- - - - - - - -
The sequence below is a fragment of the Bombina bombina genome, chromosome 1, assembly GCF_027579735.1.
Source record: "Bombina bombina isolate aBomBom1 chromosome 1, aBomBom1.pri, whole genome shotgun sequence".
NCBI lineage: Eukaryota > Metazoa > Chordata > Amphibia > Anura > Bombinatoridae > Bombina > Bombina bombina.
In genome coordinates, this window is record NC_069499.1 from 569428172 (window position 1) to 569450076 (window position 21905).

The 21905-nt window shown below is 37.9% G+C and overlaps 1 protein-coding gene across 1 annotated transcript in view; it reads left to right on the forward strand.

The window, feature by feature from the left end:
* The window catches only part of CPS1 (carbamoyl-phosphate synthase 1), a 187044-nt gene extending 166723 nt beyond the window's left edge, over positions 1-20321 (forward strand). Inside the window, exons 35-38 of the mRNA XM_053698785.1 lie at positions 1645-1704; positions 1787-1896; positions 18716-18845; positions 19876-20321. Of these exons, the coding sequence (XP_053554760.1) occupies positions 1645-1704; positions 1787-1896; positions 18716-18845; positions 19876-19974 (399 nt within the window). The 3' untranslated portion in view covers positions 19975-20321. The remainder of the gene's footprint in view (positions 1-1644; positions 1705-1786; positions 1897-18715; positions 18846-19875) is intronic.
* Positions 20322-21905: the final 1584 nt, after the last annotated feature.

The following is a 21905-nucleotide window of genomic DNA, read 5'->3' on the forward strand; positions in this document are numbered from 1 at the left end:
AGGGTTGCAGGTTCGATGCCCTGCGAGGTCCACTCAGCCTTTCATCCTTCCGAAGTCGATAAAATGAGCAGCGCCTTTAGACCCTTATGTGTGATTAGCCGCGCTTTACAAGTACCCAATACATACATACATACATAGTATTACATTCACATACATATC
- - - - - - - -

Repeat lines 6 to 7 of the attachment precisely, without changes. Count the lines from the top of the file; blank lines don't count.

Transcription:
The window, feature by feature from the left end:
* The window catches only part of CPS1 (carbamoyl-phosphate synthase 1), a 187044-nt gene extending 166723 nt beyond the window's left edge, over positions 1-20321 (forward strand). Inside the window, exons 35-38 of the mRNA XM_053698785.1 lie at positions 1645-1704; positions 1787-1896; positions 18716-18845; positions 19876-20321. Of these exons, the coding sequence (XP_053554760.1) occupies positions 1645-1704; positions 1787-1896; positions 18716-18845; positions 19876-19974 (399 nt within the window). The 3' untranslated portion in view covers positions 19975-20321. The remainder of the gene's footprint in view (positions 1-1644; positions 1705-1786; positions 1897-18715; positions 18846-19875) is intronic.